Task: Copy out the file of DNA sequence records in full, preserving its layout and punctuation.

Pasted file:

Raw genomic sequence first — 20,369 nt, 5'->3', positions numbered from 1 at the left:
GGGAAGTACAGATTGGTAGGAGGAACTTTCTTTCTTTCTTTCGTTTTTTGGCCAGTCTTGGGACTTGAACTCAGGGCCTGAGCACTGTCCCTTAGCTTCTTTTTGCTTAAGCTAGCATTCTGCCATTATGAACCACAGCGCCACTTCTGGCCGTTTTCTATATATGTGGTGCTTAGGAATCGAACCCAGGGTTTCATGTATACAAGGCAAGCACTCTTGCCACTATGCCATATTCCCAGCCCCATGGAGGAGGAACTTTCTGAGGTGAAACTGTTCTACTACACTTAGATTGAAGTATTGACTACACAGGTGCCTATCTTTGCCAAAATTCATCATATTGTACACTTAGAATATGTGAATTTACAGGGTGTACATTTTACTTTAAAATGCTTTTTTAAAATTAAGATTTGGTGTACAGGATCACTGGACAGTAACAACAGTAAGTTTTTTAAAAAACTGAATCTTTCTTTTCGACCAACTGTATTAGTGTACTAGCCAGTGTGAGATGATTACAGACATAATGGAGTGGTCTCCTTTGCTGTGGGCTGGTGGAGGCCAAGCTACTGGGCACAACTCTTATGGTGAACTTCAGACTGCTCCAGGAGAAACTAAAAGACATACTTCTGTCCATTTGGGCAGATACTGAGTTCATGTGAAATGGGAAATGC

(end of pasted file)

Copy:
Raw genomic sequence first — 20,369 nt, 5'->3', positions numbered from 1 at the left:
GGGAAGTACAGATTGGTAGGAGGAACTTTCTTTCTTTCTTTCGTTTTTTGGCCAGTCTTGGGACTTGAACTCAGGGCCTGAGCACTGTCCCTTAGCTTCTTTTTGCTTAAGCTAGCATTCTGCCATTATGAACCACAGCGCCACTTCTGGCCGTTTTCTATATATGTGGTGCTTAGGAATCGAACCCAGGGTTTCATGTATACAAGGCAAGCACTCTTGCCACTATGCCATATTCCCAGCCCCATGGAGGAGGAACTTTCTGAGGTGAAACTGTTCTACTACACTTAGATTGAAGTATTGACTACACAGGTGCCTATCTTTGCCAAAATTCATCATATTGTACACTTAGAATATGTGAATTTACAGGGTGTACATTTTACTTTAAAATGCTTTTTTAAAATTAAGATTTGGTGTACAGGATCACTGGACAGTAACAACAGTAAGTTTTTTAAAAAACTGAATCTTTCTTTTCGACCAACTGTATTAGTGTACTAGCCAGTGTGAGATGATTACAGACATAATGGAGTGGTCTCCTTTGCTGTGGGCTGGTGGAGGCCAAGCTACTGGGCACAACTCTTATGGTGAACTTCAGACTGCTCCAGGAGAAACTAAAAGACATACTTCTGTCCATTTGGGCAGATACTGAGTTCATGTGAAATGGGAAATGC